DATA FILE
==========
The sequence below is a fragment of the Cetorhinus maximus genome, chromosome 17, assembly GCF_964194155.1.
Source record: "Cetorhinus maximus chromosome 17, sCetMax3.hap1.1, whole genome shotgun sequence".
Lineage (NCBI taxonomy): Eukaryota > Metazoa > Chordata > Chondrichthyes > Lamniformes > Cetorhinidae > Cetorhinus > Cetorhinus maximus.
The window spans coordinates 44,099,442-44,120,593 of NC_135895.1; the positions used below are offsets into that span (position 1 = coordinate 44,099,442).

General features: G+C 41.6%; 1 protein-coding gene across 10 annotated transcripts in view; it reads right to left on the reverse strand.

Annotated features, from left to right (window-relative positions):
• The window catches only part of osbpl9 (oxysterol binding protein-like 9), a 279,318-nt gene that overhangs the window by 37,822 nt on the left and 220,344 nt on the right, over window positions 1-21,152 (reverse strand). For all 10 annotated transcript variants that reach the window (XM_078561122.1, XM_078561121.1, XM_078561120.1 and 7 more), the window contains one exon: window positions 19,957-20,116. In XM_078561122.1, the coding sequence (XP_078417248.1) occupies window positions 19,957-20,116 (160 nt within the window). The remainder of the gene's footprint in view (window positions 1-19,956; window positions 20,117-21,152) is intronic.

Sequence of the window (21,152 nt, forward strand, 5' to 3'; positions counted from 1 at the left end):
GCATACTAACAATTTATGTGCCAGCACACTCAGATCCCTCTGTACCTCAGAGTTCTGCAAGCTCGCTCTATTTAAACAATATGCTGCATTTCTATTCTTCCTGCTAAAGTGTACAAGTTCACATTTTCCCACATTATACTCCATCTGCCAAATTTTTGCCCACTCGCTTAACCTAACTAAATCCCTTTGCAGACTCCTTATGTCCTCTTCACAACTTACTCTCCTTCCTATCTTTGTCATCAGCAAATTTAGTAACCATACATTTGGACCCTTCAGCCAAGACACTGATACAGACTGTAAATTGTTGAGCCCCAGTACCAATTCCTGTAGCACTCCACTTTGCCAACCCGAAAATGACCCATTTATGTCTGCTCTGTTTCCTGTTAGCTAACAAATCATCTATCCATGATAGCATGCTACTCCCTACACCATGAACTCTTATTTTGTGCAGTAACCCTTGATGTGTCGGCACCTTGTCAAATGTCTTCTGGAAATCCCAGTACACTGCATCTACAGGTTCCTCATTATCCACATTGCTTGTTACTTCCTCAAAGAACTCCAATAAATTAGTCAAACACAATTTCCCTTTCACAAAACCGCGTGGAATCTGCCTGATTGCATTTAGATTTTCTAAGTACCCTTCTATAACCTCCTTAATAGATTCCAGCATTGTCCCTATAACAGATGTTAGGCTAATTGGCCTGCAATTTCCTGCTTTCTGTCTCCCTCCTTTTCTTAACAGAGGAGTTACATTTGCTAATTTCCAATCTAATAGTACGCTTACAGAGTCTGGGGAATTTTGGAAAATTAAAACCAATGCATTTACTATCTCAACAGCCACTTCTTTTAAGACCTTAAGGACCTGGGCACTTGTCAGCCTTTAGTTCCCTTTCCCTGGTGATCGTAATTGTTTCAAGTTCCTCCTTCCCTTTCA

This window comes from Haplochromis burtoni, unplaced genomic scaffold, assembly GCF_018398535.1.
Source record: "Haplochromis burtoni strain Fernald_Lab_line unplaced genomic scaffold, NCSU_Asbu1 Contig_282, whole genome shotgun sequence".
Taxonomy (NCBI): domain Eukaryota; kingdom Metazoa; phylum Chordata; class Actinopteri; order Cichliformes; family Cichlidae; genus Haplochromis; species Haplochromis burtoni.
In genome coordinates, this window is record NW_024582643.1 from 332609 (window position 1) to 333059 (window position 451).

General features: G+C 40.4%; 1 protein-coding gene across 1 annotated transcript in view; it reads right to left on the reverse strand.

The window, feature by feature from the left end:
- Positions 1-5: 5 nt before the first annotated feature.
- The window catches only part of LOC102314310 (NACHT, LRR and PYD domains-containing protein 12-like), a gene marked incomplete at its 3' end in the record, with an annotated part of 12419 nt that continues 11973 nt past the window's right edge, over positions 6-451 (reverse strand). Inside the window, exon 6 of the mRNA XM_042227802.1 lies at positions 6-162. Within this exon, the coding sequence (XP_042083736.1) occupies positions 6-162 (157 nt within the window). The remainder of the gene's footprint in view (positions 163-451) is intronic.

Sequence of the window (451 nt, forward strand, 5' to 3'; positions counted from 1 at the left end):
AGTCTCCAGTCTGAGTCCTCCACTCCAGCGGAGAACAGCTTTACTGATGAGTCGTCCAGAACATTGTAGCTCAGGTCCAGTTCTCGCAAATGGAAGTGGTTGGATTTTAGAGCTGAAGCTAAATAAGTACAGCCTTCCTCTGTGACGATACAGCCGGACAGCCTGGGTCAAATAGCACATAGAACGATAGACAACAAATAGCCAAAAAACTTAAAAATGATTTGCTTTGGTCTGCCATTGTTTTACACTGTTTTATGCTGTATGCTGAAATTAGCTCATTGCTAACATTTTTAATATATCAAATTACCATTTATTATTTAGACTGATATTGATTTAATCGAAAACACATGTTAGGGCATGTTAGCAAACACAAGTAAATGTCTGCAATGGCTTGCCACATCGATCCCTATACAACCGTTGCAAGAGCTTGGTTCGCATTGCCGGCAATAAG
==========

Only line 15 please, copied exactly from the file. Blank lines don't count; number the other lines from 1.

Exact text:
The window, feature by feature from the left end: